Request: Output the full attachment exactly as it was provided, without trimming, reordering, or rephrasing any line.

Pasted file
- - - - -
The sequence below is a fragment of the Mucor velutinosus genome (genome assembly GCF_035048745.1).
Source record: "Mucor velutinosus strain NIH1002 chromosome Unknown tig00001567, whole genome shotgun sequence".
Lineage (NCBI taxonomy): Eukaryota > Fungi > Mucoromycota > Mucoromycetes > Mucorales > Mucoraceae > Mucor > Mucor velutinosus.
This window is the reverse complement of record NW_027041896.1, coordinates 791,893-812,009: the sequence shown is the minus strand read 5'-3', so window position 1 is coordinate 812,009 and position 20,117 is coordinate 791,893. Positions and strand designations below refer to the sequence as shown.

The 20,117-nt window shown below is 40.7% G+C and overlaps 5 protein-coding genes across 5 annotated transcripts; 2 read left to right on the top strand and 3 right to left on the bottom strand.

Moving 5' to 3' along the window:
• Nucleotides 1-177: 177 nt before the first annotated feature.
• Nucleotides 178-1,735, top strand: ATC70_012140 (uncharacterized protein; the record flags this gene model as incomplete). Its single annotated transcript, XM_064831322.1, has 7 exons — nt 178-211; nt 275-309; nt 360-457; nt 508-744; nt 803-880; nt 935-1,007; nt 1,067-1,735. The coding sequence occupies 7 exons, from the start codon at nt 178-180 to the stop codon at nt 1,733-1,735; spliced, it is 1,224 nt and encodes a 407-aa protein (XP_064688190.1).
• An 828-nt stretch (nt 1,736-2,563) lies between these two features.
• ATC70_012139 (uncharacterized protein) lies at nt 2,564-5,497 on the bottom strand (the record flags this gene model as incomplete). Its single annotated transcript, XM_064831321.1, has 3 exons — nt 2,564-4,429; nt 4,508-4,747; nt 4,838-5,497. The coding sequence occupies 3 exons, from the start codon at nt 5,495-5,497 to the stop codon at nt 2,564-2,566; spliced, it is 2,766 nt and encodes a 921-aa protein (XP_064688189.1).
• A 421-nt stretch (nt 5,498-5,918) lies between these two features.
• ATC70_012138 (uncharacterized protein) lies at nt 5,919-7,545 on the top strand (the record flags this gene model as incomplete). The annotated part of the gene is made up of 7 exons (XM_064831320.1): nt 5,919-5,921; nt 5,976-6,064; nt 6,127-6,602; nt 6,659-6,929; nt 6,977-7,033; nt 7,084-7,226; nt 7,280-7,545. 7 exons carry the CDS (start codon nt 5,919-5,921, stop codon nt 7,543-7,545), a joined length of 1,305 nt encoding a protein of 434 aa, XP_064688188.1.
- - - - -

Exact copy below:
The sequence below is a fragment of the Mucor velutinosus genome (genome assembly GCF_035048745.1).
Source record: "Mucor velutinosus strain NIH1002 chromosome Unknown tig00001567, whole genome shotgun sequence".
Lineage (NCBI taxonomy): Eukaryota > Fungi > Mucoromycota > Mucoromycetes > Mucorales > Mucoraceae > Mucor > Mucor velutinosus.
This window is the reverse complement of record NW_027041896.1, coordinates 791,893-812,009: the sequence shown is the minus strand read 5'-3', so window position 1 is coordinate 812,009 and position 20,117 is coordinate 791,893. Positions and strand designations below refer to the sequence as shown.

The 20,117-nt window shown below is 40.7% G+C and overlaps 5 protein-coding genes across 5 annotated transcripts; 2 read left to right on the top strand and 3 right to left on the bottom strand.

Moving 5' to 3' along the window:
• Nucleotides 1-177: 177 nt before the first annotated feature.
• Nucleotides 178-1,735, top strand: ATC70_012140 (uncharacterized protein; the record flags this gene model as incomplete). Its single annotated transcript, XM_064831322.1, has 7 exons — nt 178-211; nt 275-309; nt 360-457; nt 508-744; nt 803-880; nt 935-1,007; nt 1,067-1,735. The coding sequence occupies 7 exons, from the start codon at nt 178-180 to the stop codon at nt 1,733-1,735; spliced, it is 1,224 nt and encodes a 407-aa protein (XP_064688190.1).
• An 828-nt stretch (nt 1,736-2,563) lies between these two features.
• ATC70_012139 (uncharacterized protein) lies at nt 2,564-5,497 on the bottom strand (the record flags this gene model as incomplete). Its single annotated transcript, XM_064831321.1, has 3 exons — nt 2,564-4,429; nt 4,508-4,747; nt 4,838-5,497. The coding sequence occupies 3 exons, from the start codon at nt 5,495-5,497 to the stop codon at nt 2,564-2,566; spliced, it is 2,766 nt and encodes a 921-aa protein (XP_064688189.1).
• A 421-nt stretch (nt 5,498-5,918) lies between these two features.
• ATC70_012138 (uncharacterized protein) lies at nt 5,919-7,545 on the top strand (the record flags this gene model as incomplete). The annotated part of the gene is made up of 7 exons (XM_064831320.1): nt 5,919-5,921; nt 5,976-6,064; nt 6,127-6,602; nt 6,659-6,929; nt 6,977-7,033; nt 7,084-7,226; nt 7,280-7,545. 7 exons carry the CDS (start codon nt 5,919-5,921, stop codon nt 7,543-7,545), a joined length of 1,305 nt encoding a protein of 434 aa, XP_064688188.1.